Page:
Here is a quick way to estimate the reduction in your term. The numbers you need to start with are in bold. Take the amount of the extra principal payment. For example, £ 500. Take your interest rate. For example, 2 %/year (as an APR). Calculate your monthly interest rate, and convert to a decimal. For example, 2 %/year * (year/12 months) ...

13

Common wisdom suggests a starting point of an 80% replacement rate to final income. It also suggests a 4% initial withdrawal rate from retirement assets leading to a goal of 20 times final income as the target nest egg. Think of these numbers as a mid point of a bell curve. The retirement budget is personal. During your life were you saving for the kids' ...

13

If the interest rate in both mortgages is the same, then yes, you will end up paying the same amount in interest if both are paid off in 15 years. However, in practice, almost always a 15-year mortgage will have a much lower interest rate that a 30-year mortgage. Also, if you are thinking of taking out a 30-year mortgage with the intention of paying it off ...

13

That means if you contribute \$1000, and that is equal to 5% of your salary (salary of \$20k): \$400 = 100% match = \$400 \$400 = 40% match = \$160 \$200 = 25% match = \$50 ------------------------ \$1000 = \$610 match It's basically the same as taxes; you can think of it as the marginal rate. So, for the "40% on the next 2%", that means that "first take the amount ...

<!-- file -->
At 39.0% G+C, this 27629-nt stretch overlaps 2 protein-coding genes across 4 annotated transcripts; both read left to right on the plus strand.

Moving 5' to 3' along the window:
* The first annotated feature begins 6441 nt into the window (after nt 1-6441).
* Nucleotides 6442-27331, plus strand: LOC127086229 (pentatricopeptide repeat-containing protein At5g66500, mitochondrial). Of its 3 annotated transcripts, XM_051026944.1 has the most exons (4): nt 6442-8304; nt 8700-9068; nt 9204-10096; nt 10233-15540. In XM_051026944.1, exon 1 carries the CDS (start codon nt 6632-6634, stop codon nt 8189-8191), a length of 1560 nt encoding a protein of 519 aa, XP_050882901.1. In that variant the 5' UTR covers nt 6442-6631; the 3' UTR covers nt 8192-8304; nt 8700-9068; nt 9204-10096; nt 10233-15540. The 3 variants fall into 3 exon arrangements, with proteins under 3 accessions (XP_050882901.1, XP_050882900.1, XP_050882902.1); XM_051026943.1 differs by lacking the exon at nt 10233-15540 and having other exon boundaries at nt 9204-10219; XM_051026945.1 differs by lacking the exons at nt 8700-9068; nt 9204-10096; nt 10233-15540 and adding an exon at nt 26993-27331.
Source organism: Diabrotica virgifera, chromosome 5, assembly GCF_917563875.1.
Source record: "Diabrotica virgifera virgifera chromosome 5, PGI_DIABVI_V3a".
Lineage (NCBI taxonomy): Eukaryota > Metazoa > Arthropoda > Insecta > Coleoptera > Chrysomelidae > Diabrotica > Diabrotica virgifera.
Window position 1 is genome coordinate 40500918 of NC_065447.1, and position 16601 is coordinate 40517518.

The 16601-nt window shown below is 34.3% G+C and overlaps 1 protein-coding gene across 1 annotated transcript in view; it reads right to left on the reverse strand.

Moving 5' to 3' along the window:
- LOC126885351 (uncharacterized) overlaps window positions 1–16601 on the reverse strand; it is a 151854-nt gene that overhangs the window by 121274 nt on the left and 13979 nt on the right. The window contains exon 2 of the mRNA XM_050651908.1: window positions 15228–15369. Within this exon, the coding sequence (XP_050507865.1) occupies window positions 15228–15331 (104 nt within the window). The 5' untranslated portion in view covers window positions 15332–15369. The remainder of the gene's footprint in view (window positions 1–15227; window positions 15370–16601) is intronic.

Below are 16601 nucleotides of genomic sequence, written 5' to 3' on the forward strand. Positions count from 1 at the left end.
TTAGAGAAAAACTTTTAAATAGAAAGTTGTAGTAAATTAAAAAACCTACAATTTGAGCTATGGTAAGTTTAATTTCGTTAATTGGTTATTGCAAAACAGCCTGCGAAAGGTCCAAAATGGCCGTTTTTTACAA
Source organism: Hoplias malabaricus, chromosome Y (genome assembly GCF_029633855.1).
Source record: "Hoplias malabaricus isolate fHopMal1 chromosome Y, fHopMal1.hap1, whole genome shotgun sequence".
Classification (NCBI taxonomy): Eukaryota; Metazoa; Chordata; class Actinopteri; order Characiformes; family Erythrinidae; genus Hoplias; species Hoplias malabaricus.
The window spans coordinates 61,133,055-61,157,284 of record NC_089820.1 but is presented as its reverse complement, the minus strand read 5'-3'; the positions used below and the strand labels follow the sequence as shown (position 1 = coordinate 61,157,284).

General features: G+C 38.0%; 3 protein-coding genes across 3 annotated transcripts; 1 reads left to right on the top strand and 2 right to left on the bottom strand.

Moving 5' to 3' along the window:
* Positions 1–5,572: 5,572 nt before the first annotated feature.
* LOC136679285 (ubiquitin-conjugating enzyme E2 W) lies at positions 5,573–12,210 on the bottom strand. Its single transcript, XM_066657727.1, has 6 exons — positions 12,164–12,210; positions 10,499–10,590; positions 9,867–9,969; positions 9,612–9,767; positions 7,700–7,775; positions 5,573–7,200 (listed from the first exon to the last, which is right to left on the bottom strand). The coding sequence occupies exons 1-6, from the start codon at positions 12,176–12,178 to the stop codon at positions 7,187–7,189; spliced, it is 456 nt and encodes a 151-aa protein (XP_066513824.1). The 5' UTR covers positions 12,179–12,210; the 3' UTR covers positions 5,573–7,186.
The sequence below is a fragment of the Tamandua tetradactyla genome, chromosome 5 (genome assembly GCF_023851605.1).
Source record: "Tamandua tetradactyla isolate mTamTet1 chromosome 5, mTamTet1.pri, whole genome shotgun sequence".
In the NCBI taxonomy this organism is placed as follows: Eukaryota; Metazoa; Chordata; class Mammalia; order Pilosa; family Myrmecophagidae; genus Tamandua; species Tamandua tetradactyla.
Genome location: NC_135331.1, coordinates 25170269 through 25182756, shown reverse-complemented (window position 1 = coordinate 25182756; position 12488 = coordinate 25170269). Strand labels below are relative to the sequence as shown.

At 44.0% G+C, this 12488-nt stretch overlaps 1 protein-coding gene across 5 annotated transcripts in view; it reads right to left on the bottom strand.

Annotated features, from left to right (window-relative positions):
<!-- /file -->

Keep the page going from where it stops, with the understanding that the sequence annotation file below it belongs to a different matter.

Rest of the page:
13

A way to imagine taxes is as if you were pouring your income into a glass with lines along the side. Up until the first line is free (deduction and exemptions). Everything between that line and the next one is taxed at 10%, then 15% between the next two lines, etc. When you put in your first W-2, the income filled up the free space and the lower tax rate ...

13

Generally, no, you would not be charged interest. The reason for this is the concepts of the billing period and the grace period. The billing period is a month-long period that your monthly statement covers. For example, my credit card billing period ends on the 16th of each month. So my last statement covered all transactions between May 17 and June 16. ...